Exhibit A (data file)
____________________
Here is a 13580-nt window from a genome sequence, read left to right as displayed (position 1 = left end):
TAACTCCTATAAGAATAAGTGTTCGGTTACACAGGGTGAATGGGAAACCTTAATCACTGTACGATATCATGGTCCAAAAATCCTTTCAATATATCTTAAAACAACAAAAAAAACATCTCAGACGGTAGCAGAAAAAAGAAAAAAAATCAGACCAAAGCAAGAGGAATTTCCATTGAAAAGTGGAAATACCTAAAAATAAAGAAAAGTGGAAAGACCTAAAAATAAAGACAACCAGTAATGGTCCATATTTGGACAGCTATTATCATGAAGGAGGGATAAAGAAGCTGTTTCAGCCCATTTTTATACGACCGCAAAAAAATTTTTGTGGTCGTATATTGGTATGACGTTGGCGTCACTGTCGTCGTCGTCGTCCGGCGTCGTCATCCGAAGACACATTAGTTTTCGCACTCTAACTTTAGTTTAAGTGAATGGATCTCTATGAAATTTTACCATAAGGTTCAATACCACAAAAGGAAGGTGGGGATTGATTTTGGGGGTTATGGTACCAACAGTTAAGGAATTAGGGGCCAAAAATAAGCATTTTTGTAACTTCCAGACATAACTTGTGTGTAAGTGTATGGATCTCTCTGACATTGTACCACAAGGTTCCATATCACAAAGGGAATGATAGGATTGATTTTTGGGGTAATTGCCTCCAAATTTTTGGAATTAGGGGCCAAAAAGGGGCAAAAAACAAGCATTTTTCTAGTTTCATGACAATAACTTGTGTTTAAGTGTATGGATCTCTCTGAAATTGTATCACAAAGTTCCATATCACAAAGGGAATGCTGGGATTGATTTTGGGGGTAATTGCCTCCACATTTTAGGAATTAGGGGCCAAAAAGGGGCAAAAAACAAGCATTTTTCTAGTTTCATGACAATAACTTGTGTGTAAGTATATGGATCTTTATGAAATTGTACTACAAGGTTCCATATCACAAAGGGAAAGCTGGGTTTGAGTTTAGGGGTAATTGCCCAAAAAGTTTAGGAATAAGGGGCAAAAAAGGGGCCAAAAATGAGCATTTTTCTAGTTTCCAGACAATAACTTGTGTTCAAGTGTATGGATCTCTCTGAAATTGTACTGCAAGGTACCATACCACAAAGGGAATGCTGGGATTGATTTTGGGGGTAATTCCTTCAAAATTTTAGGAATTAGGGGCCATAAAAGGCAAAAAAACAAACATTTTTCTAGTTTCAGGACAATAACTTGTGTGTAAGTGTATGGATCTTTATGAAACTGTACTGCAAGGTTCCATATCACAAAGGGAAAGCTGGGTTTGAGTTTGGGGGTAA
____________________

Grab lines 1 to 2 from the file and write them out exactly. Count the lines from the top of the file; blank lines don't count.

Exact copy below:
Here is a 13580-nt window from a genome sequence, read left to right as displayed (position 1 = left end):
TAACTCCTATAAGAATAAGTGTTCGGTTACACAGGGTGAATGGGAAACCTTAATCACTGTACGATATCATGGTCCAAAAATCCTTTCAATATATCTTAAAACAACAAAAAAAACATCTCAGACGGTAGCAGAAAAAAGAAAAAAAATCAGACCAAAGCAAGAGGAATTTCCATTGAAAAGTGGAAATACCTAAAAATAAAGAAAAGTGGAAAGACCTAAAAATAAAGACAACCAGTAATGGTCCATATTTGGACAGCTATTATCATGAAGGAGGGATAAAGAAGCTGTTTCAGCCCATTTTTATACGACCGCAAAAAAATTTTTGTGGTCGTATATTGGTATGACGTTGGCGTCACTGTCGTCGTCGTCGTCCGGCGTCGTCATCCGAAGACACATTAGTTTTCGCACTCTAACTTTAGTTTAAGTGAATGGATCTCTATGAAATTTTACCATAAGGTTCAATACCACAAAAGGAAGGTGGGGATTGATTTTGGGGGTTATGGTACCAACAGTTAAGGAATTAGGGGCCAAAAATAAGCATTTTTGTAACTTCCAGACATAACTTGTGTGTAAGTGTATGGATCTCTCTGACATTGTACCACAAGGTTCCATATCACAAAGGGAATGATAGGATTGATTTTTGGGGTAATTGCCTCCAAATTTTTGGAATTAGGGGCCAAAAAGGGGCAAAAAACAAGCATTTTTCTAGTTTCATGACAATAACTTGTGTTTAAGTGTATGGATCTCTCTGAAATTGTATCACAAAGTTCCATATCACAAAGGGAATGCTGGGATTGATTTTGGGGGTAATTGCCTCCACATTTTAGGAATTAGGGGCCAAAAAGGGGCAAAAAACAAGCATTTTTCTAGTTTCATGACAATAACTTGTGTGTAAGTATATGGATCTTTATGAAATTGTACTACAAGGTTCCATATCACAAAGGGAAAGCTGGGTTTGAGTTTAGGGGTAATTGCCCAAAAAGTTTAGGAATAAGGGGCAAAAAAGGGGCCAAAAATGAGCATTTTTCTAGTTTCCAGACAATAACTTGTGTTCAAGTGTATGGATCTCTCTGAAATTGTACTGCAAGGTACCATACCACAAAGGGAATGCTGGGATTGATTTTGGGGGTAATTCCTTCAAAATTTTAGGAATTAGGGGCCATAAAAGGCAAAAAAACAAACATTTTTCTAGTTTCAGGACAATAACTTGTGTGTAAGTGTATGGATCTTTATGAAACTGTACTGCAAGGTTCCATATCACAAAGGGAAAGCTGGGTTTGAGTTTGGGGGTAA